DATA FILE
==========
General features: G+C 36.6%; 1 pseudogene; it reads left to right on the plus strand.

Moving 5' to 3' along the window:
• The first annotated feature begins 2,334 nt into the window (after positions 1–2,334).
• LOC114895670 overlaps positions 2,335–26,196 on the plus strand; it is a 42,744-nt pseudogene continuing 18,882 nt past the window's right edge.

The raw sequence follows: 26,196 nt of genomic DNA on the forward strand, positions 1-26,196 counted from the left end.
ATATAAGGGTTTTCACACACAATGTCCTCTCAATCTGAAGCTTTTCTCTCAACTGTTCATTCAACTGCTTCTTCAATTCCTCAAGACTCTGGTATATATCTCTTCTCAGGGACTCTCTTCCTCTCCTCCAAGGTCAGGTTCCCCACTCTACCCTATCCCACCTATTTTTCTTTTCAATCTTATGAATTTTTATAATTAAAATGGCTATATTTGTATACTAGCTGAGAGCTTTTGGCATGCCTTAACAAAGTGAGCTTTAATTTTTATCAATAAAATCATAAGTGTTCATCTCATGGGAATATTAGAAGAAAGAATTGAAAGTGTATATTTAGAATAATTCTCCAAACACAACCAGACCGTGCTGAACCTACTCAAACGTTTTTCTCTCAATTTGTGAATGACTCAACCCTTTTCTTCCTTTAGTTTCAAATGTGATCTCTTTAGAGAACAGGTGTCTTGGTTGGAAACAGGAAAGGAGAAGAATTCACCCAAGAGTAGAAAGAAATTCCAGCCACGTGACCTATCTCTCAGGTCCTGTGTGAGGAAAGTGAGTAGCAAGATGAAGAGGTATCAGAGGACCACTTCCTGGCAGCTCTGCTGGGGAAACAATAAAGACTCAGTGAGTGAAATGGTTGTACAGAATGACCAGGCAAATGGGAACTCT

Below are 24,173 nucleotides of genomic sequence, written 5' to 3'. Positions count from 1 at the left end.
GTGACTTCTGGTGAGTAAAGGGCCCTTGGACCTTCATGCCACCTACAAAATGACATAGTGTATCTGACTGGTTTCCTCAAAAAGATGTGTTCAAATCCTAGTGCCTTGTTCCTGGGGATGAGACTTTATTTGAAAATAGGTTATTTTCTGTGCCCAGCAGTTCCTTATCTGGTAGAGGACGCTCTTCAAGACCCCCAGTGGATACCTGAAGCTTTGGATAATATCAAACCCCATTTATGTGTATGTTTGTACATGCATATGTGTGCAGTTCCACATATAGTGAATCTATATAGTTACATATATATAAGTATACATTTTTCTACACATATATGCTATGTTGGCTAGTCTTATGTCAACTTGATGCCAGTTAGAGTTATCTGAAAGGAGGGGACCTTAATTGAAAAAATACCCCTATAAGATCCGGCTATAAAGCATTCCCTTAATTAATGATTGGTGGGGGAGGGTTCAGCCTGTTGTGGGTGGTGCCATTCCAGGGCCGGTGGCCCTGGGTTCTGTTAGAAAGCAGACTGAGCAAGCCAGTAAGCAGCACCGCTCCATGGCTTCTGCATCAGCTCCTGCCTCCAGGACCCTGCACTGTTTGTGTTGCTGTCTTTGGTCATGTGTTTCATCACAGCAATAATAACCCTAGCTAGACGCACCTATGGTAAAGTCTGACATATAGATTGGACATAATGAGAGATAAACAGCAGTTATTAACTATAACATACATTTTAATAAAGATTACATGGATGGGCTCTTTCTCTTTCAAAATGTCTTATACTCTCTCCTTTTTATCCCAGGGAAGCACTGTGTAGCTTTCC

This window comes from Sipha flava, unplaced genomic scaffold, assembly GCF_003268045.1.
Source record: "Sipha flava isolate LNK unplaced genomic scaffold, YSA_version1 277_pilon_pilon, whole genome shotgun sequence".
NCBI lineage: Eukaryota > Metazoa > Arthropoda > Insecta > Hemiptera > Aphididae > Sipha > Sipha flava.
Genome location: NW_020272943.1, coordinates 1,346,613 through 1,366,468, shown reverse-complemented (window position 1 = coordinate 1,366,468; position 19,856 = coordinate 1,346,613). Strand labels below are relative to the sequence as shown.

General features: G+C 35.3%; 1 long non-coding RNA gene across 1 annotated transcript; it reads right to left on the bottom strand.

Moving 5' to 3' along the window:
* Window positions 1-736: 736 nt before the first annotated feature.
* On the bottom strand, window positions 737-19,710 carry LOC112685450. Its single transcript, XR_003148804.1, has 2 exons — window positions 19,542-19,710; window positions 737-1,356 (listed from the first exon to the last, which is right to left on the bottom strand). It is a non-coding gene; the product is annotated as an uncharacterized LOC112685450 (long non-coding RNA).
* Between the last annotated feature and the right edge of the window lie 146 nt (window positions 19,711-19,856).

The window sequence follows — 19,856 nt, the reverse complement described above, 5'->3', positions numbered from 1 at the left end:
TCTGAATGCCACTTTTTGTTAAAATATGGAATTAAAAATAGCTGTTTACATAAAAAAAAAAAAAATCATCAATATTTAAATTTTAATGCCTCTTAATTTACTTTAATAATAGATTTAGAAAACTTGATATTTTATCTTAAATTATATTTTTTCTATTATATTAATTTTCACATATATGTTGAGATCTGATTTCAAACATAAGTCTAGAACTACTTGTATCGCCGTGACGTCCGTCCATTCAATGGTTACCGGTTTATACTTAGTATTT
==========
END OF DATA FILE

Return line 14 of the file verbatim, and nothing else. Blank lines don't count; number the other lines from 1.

Moving 5' to 3' along the window: